Here's a preview of a new release from Warbases. It's a 1:56 scale (28mm if you like) model of a Rolls Royce Armoured Car and is an absolute steal at £9. Have a look at others offerings in this scale and you will soon rush to snap this one up.
One of my chums wanted one to add to his 'Dads Army' collection so I finished this one off in a green and black camouflage scheme reminiscent of World War Two. You could use this model for early World War One in north west Europe before the trenches got in the way, the Middle Eastern Front out Palestine way or even the Easter Rising in Ireland. Purists will say that you need wire wheels for WW1 or a different turret for the Middle East but that doesn't bother me.
The car comes as an MDF kit complete with resin turret and, like I say, a snip at nine quid.
The kit breaks down into two lasercut MDF sheets, two sheets of lasercut thin card and a resin turret. An instruction sheet can be downloaded from Warbases. I would recommend studying the instruction sheet for a minute although I found that the actual build was mostly a doddle although I did make a couple of little boo-boos along the way.
Construction starts with the three largest pieces of MDF which can be released from the sheet with a little bit of encouragement from a sharp hobby knife. Do this over a cutting sheet or a piece of hardboard and not the dining room table (Mother/Wife will not be happy).
OK, what bit goes where? It's actually quite hard to get this wrong as very often the pieces will only fit one way round, think of it as a cleverly designed 3-D jigsaw.
There now, that wasn't difficult, was it?
A couple of end plates go on this end.
Then a couple of side bits.
And two bigger bits on top. These form the arches for the rear wheels.
Put that bit away to dry and find the bit that looks like a robots face. (Psychiatrists can ignore that statement)
Turn it over and add the bits that make a box and a V-shape.
Now find the buck-toothed robot with the big nose and stick it on top.
I sometimes worry about my sense of humour, you shouldn't.
This cunningly shaped piece gets covered in a skin of thin card and then glued onto the chassis which you put aside a short while ago.
If I was to admit to a boo-boo here it would be that I should have got the card skin flush with the top surface but I didn't. I fixed that bit later.
The next two pieces adds the distinctive Rolls Royce radiator shape which is comforting as up to this point the model is literally an abstract 3-D jigsaw thing-ish shape.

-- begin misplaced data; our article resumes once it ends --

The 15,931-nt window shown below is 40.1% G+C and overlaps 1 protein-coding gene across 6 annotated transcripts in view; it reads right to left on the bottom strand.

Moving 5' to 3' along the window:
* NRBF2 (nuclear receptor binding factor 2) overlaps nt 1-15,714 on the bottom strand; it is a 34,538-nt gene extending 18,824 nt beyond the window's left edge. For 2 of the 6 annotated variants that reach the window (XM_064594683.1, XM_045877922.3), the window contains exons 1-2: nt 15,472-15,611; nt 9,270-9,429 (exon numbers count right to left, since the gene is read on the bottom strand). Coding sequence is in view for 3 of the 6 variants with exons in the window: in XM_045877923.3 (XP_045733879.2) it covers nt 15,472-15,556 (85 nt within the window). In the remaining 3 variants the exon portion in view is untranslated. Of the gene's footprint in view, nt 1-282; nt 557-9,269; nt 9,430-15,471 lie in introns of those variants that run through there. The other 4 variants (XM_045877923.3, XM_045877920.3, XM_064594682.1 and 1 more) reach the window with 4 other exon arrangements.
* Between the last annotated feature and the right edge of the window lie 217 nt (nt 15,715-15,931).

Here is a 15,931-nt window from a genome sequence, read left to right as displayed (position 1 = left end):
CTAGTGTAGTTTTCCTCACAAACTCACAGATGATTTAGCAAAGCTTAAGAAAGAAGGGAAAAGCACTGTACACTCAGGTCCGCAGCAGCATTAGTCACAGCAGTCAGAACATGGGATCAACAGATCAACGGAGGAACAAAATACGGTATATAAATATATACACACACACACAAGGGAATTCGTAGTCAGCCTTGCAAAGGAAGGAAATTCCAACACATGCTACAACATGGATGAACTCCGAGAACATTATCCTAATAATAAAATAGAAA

The addition of the bonnet skins and the rest of the bodywork skins confirms the illusion.
Be careful with the flaps over the radiator as they are slightly fragile. I toughened them up with a touch of brushed on superglue down the angle of the hinge.
Turn the whole thing over and add the axles and the chassis ribs which beefs up the whole rig.
Add the running boards.
The mud guards and the roof and the spare wheels. I filled the inadvertent gap between the side and the roof with some modelling paste.
And the headlights and the toolboxes.
I built the road wheels but kept them and the turret separate for painting.
At this point I will pause and talk about glues. MDF kits are traditionally associated with white PVA glues. I'm not a great fan of PVA, it takes a long time to dry and I will normally use a different type of glue if I can manage it. However PVA is water soluble and you will never glue your fingers together with it.
Impact adhesives are useful too but can stain or otherwise seep out and interfere with painted surfaces so I try to minimise their use in MDF kits.
My current favourite is brushed-on superglue. It comes in a little bottle with a brush attached to the lid (don't ask me how the brush doesn't clog up), it stinks a little bit, will glue your fingers together but it does dry fast. You do have to be careful in that you have to be very sure that you have the right bit in the right place at the right angle as it is difficult to change your mind after a few seconds.
This is the kind I use.
I know this is a Rolls Royce armoured car but I took a leaf out of Mr Fords book here and painted it black.
That phase didn't last long and the final finish looked like this. I don't want to go into a lot of detail about painting (you will have your own style) but I used a variety of dry-brushing, some wet-brushing, some ink washes, and some highlighting.
How do you think it looks on the tabletop?
The buildings in the background are scratch built by me.
Please comment on this and do not feel afraid to ask questions.